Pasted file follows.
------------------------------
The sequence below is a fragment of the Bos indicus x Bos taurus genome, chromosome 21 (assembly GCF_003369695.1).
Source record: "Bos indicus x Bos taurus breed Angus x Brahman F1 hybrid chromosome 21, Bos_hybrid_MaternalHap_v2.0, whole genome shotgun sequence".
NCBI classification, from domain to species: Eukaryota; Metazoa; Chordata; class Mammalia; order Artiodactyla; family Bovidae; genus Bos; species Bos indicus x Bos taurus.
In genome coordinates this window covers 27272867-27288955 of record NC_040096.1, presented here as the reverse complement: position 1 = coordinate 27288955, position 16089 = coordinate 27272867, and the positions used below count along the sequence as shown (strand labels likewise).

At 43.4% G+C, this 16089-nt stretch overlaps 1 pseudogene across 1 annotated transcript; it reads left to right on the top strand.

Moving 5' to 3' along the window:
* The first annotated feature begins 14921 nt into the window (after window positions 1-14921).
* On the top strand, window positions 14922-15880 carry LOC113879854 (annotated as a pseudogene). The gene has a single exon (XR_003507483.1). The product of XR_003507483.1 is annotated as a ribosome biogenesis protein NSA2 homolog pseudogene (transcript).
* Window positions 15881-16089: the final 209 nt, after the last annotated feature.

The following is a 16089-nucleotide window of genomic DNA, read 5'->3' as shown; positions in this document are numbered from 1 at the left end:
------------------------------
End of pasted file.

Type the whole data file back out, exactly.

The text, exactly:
The sequence below is a fragment of the Bos indicus x Bos taurus genome, chromosome 21 (assembly GCF_003369695.1).
Source record: "Bos indicus x Bos taurus breed Angus x Brahman F1 hybrid chromosome 21, Bos_hybrid_MaternalHap_v2.0, whole genome shotgun sequence".
NCBI classification, from domain to species: Eukaryota; Metazoa; Chordata; class Mammalia; order Artiodactyla; family Bovidae; genus Bos; species Bos indicus x Bos taurus.
In genome coordinates this window covers 27272867-27288955 of record NC_040096.1, presented here as the reverse complement: position 1 = coordinate 27288955, position 16089 = coordinate 27272867, and the positions used below count along the sequence as shown (strand labels likewise).

At 43.4% G+C, this 16089-nt stretch overlaps 1 pseudogene across 1 annotated transcript; it reads left to right on the top strand.

Moving 5' to 3' along the window:
* The first annotated feature begins 14921 nt into the window (after window positions 1-14921).
* On the top strand, window positions 14922-15880 carry LOC113879854 (annotated as a pseudogene). The gene has a single exon (XR_003507483.1). The product of XR_003507483.1 is annotated as a ribosome biogenesis protein NSA2 homolog pseudogene (transcript).
* Window positions 15881-16089: the final 209 nt, after the last annotated feature.

The following is a 16089-nucleotide window of genomic DNA, read 5'->3' as shown; positions in this document are numbered from 1 at the left end: